The Federal Chamber of Automotive Industries (FCAI) says it wants to take a “technology neutral” stance and does not support the Grattan Institute’s call for a phase out of petrol and diesel cars by 2035.

FCAI chief executive Tony Weber believes the market, not policy, should decide how to achieve this, and decisions should be left with car makers, rather than policy makers.

“Governments should pick targets, not technologies. Decisions around technology should be left to the experts- the vehicle makers,” Weber said in a statement on Tuesday. “The aim should be to reduce CO2 rather than give preference to one technology over another.”

The main thrust of the Grattan report is to impose ever tighter emissions standards for fuel that will result in the phasing out of new petrol and diesel car sales by 2035, which Grattan argues is necessary to meet net zero targets by 2050. Grattan says targets don’t work, because they don’t necessarily achieve early change.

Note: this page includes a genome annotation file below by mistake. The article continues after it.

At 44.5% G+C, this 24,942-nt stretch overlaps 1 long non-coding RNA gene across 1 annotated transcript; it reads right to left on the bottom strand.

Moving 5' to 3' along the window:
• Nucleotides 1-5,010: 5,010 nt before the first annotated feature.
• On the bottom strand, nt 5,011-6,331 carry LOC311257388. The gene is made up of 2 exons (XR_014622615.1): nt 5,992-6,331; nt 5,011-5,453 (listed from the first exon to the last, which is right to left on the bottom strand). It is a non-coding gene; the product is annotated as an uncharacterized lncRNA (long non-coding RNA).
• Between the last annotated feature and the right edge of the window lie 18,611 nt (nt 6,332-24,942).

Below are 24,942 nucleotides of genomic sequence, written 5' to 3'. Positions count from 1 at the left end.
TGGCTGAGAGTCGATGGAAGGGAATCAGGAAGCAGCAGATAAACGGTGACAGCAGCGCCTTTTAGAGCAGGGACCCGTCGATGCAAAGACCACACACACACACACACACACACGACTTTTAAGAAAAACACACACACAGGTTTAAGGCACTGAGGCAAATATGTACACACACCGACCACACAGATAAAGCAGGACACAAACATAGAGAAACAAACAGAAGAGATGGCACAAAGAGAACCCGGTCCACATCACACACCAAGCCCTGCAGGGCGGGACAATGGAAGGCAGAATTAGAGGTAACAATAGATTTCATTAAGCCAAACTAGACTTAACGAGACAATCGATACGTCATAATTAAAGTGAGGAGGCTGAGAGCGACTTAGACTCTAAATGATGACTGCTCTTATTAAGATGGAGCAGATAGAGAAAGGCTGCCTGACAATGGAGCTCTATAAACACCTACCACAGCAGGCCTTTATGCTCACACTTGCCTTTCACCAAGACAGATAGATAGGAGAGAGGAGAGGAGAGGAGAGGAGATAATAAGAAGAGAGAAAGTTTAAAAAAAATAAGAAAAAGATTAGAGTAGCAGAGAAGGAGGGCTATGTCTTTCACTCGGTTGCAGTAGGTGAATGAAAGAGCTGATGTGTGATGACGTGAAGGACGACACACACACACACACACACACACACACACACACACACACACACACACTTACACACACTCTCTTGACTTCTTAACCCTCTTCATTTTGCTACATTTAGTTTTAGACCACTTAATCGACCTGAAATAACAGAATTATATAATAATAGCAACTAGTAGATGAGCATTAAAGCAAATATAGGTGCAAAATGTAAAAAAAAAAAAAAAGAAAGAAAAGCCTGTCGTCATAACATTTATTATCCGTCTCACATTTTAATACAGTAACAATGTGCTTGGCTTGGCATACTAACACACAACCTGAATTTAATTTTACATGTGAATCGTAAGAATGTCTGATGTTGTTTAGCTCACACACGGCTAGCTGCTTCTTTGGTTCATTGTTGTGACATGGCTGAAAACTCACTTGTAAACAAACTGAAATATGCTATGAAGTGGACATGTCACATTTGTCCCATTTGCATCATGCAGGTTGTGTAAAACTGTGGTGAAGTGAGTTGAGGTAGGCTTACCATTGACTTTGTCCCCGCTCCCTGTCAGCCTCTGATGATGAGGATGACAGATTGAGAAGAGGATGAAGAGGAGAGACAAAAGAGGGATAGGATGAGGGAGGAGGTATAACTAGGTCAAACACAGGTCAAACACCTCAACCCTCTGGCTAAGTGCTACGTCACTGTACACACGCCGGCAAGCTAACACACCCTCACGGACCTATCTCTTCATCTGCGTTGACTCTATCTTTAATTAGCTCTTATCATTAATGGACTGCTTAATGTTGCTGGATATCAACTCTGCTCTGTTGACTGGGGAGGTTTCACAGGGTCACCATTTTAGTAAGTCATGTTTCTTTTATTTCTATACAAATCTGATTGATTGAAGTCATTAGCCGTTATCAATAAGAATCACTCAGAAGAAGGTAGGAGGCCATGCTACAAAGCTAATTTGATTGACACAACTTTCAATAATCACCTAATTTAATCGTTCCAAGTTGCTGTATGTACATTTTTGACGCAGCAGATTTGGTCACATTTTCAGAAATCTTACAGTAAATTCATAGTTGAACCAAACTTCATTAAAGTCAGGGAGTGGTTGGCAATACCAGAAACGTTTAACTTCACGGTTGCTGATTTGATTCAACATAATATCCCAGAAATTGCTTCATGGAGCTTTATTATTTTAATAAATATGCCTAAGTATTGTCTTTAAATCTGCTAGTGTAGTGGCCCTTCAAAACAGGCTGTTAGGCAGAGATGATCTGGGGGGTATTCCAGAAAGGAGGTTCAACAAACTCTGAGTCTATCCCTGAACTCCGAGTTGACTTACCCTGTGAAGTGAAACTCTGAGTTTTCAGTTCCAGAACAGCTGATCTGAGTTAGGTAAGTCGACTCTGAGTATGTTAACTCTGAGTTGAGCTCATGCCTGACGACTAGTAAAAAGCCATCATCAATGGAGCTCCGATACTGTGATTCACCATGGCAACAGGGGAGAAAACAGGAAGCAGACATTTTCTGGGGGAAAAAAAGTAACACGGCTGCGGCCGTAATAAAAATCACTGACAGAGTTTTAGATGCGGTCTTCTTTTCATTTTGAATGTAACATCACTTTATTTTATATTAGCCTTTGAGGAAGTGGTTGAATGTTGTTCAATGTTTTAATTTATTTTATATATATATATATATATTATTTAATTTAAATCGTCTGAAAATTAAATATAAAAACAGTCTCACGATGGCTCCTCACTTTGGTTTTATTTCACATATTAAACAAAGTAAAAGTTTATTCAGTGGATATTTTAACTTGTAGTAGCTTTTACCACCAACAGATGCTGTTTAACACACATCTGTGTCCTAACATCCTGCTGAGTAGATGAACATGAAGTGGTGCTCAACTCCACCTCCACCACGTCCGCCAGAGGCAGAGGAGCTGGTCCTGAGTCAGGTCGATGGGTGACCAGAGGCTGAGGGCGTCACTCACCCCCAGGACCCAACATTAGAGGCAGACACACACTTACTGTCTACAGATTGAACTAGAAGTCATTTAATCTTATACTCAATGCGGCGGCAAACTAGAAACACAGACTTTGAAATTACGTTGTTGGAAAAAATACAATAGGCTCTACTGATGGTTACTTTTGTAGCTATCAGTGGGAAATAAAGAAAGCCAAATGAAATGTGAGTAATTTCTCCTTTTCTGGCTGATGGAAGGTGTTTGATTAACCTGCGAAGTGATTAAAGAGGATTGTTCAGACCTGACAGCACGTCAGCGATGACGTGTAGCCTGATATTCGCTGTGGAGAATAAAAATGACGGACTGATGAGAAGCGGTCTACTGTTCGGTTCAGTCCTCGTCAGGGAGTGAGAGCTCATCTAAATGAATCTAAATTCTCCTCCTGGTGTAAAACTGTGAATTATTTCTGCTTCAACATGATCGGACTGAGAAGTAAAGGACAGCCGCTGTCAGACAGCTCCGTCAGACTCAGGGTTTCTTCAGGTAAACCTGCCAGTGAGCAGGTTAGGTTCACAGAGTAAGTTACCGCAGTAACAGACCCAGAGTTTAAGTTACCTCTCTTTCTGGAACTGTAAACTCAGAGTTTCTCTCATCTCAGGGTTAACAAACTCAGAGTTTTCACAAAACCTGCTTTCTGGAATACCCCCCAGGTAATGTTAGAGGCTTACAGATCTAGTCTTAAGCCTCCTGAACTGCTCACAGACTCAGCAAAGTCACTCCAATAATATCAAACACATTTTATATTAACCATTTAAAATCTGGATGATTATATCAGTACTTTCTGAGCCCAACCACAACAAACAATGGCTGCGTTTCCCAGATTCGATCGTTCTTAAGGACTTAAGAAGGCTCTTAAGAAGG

The FCAI has the opposite view. It argues only for a voluntary emissions standard that falls well short of limits imposed by the European Union. Being voluntary, carmakers flouting those standards would not receive so much as a slap on the wrist either.

As reported by The Driven, the first round of vehicle emissions standards published by the FCAI in March showed Australian vehicles are up to 40% worse than European counterparts.

Weber on Tuesday said that the auto industry body supports many of the key highlights of the Grattan paper, but insists that this can be achieved without targeting support to particular technologies.

“This report highlights key changes which can be made to increase the take up of electric and hydrogen-powered vehicles, and lower Australia’s emissions more broadly,” he said in a statement.

“Many of the policy directions outlined in the report align with policies FCAI has maintained for years, including a reduction in car import charges and the scrapping of the luxury car tax. Tax reform would reduce the cost of electric vehicles in Australia.”

Extracted in full from: Australian car lobby argues against call to phase out petrol and diesel cars (